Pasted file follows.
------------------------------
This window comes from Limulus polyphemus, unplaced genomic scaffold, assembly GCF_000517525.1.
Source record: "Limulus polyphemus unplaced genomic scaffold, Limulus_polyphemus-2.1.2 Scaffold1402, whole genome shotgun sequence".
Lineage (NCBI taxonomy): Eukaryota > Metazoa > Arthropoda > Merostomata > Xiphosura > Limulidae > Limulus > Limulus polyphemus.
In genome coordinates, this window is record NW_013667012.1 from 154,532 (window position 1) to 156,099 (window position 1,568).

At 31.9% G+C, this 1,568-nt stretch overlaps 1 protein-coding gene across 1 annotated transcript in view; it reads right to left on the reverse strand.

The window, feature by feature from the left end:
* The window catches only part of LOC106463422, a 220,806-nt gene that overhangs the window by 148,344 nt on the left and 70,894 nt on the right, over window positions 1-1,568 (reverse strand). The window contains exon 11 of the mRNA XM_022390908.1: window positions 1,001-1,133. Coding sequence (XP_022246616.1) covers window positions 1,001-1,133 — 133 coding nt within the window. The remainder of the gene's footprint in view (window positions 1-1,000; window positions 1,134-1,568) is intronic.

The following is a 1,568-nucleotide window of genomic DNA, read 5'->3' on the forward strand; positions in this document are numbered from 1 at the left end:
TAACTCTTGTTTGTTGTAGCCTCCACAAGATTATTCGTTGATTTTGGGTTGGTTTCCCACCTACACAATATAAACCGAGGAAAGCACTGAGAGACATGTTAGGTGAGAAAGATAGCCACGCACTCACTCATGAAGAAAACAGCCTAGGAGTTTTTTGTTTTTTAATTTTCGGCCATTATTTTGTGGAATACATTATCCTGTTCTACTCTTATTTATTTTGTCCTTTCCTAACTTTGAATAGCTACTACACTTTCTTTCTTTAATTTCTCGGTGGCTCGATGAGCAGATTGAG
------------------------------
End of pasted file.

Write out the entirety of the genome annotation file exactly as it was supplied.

This window comes from Limulus polyphemus, unplaced genomic scaffold, assembly GCF_000517525.1.
Source record: "Limulus polyphemus unplaced genomic scaffold, Limulus_polyphemus-2.1.2 Scaffold1402, whole genome shotgun sequence".
Lineage (NCBI taxonomy): Eukaryota > Metazoa > Arthropoda > Merostomata > Xiphosura > Limulidae > Limulus > Limulus polyphemus.
In genome coordinates, this window is record NW_013667012.1 from 154,532 (window position 1) to 156,099 (window position 1,568).

At 31.9% G+C, this 1,568-nt stretch overlaps 1 protein-coding gene across 1 annotated transcript in view; it reads right to left on the reverse strand.

The window, feature by feature from the left end:
* The window catches only part of LOC106463422, a 220,806-nt gene that overhangs the window by 148,344 nt on the left and 70,894 nt on the right, over window positions 1-1,568 (reverse strand). The window contains exon 11 of the mRNA XM_022390908.1: window positions 1,001-1,133. Coding sequence (XP_022246616.1) covers window positions 1,001-1,133 — 133 coding nt within the window. The remainder of the gene's footprint in view (window positions 1-1,000; window positions 1,134-1,568) is intronic.

The following is a 1,568-nucleotide window of genomic DNA, read 5'->3' on the forward strand; positions in this document are numbered from 1 at the left end:
TAACTCTTGTTTGTTGTAGCCTCCACAAGATTATTCGTTGATTTTGGGTTGGTTTCCCACCTACACAATATAAACCGAGGAAAGCACTGAGAGACATGTTAGGTGAGAAAGATAGCCACGCACTCACTCATGAAGAAAACAGCCTAGGAGTTTTTTGTTTTTTAATTTTCGGCCATTATTTTGTGGAATACATTATCCTGTTCTACTCTTATTTATTTTGTCCTTTCCTAACTTTGAATAGCTACTACACTTTCTTTCTTTAATTTCTCGGTGGCTCGATGAGCAGATTGAG